The coronavirus — COVID-19 — is causing personal hardship and wreaking havoc on the economy of states and localities across the U.S. At this time, the medical toll of the virus has been relatively minimal in our country, but the measures taken to slow the virus — or “flatten the curve” — have had substantial impact on our day-to-day lives.
Governors, mayors and other politicians across the country have issued orders to close schools, shut down businesses, postpone elections, ban church services and other gatherings, and strongly encourage people to stay home. These measures are all designed to slow the spread of COVID-19, but the impact on our lives has been palpable, and the rapid-fire reactions have caused growing anxiety in many areas across the country.
Anxiety can sometimes become panic as people assume things might be going from bad to worse. This was on display yesterday in my home state of Ohio when new orders announced by our governor triggered a major reaction at central Ohio’s largest gun store: Vance Outdoors, located in the Columbus suburb of Obetz.
A Little Background
Sales volume at all three locations of Vance Outdoors has been high recently. The stores have experienced extremely heavy traffic for the past two weeks as COVID-19 has dominated the national media. One Vance employee at the Obetz location said that it had been like a Black Friday sale every day, with waits for the completion of gun sales ranging from two and a half to more than three hours from the time a ticket is taken.
Yesterday, March 16, Ohio Gov. Mike DeWine announced the forced closure of all gyms, health clubs, bowling alleys, waterparks, recreation centers, movie theaters and trampoline parks. He said he will be ordering day care centers to close statewide and that the March 17 statewide primary election might also be postponed.
Shortly after that news broke, Vance Outdoors posted an online announcement saying that, due to the incredibly high volume of traffic in the store, it had to “temporarily suspend all new online orders” but that “existing orders [would] still be fulfilled.” Panic quickly set in amongst customers, and people began to fear that Gov. DeWine’s next order would be to close all non-essential businesses, including Vance.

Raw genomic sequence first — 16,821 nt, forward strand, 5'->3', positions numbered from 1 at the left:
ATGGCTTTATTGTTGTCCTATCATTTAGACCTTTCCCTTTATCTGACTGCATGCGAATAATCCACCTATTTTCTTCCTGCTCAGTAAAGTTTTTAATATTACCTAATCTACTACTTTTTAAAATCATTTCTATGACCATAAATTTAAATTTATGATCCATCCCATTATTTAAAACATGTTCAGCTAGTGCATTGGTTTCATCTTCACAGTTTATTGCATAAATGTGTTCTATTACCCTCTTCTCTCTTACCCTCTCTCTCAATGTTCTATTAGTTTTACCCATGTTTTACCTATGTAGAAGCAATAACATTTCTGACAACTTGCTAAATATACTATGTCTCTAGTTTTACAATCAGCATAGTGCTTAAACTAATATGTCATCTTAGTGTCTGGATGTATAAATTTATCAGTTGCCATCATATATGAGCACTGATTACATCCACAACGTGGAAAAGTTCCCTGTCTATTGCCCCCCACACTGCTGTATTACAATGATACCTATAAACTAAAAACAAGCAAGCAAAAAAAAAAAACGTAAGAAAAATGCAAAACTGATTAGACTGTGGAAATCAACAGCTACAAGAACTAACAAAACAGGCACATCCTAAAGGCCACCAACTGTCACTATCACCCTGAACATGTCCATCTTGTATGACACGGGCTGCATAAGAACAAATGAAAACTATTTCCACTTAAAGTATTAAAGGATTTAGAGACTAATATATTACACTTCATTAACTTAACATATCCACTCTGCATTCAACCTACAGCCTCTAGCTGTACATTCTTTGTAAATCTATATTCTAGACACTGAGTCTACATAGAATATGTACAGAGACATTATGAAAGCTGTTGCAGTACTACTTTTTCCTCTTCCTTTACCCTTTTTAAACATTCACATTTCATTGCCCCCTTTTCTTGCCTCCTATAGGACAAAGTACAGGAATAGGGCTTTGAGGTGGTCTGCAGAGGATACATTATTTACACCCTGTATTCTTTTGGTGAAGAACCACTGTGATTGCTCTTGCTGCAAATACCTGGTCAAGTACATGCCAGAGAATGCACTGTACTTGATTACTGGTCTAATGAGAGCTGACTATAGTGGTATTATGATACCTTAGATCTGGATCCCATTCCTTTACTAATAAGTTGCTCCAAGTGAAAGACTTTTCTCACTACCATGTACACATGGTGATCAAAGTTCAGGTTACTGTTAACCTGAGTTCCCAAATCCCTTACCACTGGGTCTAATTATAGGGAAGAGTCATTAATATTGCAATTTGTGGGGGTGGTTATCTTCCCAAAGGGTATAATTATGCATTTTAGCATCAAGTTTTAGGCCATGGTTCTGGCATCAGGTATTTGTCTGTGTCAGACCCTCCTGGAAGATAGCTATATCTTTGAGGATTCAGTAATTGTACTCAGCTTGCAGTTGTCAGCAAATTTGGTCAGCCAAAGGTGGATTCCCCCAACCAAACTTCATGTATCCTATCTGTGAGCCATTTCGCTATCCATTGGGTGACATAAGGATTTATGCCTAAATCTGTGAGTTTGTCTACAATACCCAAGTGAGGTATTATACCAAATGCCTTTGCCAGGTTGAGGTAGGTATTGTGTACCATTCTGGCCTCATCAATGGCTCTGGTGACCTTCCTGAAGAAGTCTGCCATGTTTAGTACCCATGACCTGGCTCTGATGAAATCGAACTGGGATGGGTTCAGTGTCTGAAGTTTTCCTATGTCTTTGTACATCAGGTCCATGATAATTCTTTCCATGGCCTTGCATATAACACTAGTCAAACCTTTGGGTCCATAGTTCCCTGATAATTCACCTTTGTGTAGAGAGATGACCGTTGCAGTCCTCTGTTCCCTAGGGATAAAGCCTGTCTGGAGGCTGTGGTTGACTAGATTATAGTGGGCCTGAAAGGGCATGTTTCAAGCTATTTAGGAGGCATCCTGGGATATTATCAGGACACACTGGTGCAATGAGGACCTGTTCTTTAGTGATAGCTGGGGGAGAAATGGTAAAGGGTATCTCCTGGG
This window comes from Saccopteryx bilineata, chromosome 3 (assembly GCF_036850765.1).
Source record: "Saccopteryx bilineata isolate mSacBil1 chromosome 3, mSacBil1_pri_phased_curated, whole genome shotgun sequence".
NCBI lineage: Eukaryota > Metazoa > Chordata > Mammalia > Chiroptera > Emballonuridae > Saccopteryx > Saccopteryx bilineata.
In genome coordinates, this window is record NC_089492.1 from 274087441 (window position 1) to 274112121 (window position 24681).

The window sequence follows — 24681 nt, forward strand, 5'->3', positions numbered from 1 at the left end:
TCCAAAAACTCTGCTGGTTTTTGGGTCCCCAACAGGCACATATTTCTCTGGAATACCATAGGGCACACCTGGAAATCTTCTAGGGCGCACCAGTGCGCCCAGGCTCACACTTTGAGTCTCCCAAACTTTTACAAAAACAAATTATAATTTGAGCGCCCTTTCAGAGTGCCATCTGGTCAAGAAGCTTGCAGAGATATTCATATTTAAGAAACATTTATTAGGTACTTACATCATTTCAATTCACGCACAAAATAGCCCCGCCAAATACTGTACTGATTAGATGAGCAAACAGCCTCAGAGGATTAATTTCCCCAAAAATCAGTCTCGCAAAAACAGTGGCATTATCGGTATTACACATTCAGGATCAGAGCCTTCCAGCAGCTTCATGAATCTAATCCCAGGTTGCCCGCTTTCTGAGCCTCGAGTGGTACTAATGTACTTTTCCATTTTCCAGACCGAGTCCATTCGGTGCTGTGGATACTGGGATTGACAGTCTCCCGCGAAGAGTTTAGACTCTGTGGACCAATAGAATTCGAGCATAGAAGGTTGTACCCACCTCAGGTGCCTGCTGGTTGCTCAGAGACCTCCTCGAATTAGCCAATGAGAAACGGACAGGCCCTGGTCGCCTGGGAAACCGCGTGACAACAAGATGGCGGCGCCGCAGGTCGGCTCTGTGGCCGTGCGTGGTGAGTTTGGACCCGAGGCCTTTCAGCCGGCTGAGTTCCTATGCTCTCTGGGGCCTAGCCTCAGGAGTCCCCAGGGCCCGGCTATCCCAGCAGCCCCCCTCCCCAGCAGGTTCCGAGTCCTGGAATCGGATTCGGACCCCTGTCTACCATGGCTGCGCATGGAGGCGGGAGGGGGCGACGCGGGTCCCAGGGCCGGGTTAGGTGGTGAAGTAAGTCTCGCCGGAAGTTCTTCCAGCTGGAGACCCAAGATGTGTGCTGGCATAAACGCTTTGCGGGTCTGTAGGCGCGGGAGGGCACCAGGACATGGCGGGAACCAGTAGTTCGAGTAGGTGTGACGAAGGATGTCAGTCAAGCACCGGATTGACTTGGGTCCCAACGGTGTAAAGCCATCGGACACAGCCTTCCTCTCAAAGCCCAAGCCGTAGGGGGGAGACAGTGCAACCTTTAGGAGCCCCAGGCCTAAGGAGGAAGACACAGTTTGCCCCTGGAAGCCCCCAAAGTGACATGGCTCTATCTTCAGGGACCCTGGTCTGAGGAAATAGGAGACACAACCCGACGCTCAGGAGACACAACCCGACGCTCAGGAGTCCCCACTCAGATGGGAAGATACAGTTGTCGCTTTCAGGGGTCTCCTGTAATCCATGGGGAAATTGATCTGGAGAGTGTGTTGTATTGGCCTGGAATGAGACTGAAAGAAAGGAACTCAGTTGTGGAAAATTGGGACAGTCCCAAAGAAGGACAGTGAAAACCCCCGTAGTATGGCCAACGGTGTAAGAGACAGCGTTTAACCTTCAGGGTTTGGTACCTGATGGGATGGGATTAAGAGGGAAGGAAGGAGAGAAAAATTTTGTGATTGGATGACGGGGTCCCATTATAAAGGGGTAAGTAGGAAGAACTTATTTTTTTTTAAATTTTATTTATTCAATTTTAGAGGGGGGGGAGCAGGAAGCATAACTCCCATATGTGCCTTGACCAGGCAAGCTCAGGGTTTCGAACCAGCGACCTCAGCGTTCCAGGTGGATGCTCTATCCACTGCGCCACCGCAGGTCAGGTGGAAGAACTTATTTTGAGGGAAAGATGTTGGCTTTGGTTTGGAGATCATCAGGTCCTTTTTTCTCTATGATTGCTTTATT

Panic Sets In
At 5 p.m., the Vance website announced that new customers would no longer be allowed into the store for the rest of the day, as it was too crowded. This caused even more concern that customers would not get their orders or otherwise be helped. The mood turned so intense that Obetz police had to be called to maintain order. Store workers were concerned for their own safety as well as that of their customers.
This event was unprecedented. This type of unrest had never occurred in any Vance Outdoors store (I am not aware of it occurring previously in ANY gun store in Ohio) — until now. It’s possible that the incident was fueled by a rumor that West Virginia gun sales were about to be limited or even suspended and by fear that a similar action could quickly spread to other states.
These things can happen when citizens start seeing restrictions and believe their constitutional liberties are being infringed. People in Ohio, and likely across the United States, are anxious, stressed and angry. But that does not have to grow into panic or panic-buying or violence at places of business. Cooler heads must prevail.
Fortunately, this time no one was hurt.
In the days ahead, please be more vigilant than ever. As I’m fond of saying, hope for the best but prepare for the worst. And do not inflame or escalate already tense situations. A little patience will go a long way toward defusing potential violence. If you can’t de-escalate such a situation, simply walk away. The best fight is the one you are not in. These are stressful times, and responsibly armed Americans should be counted on to do the right thing.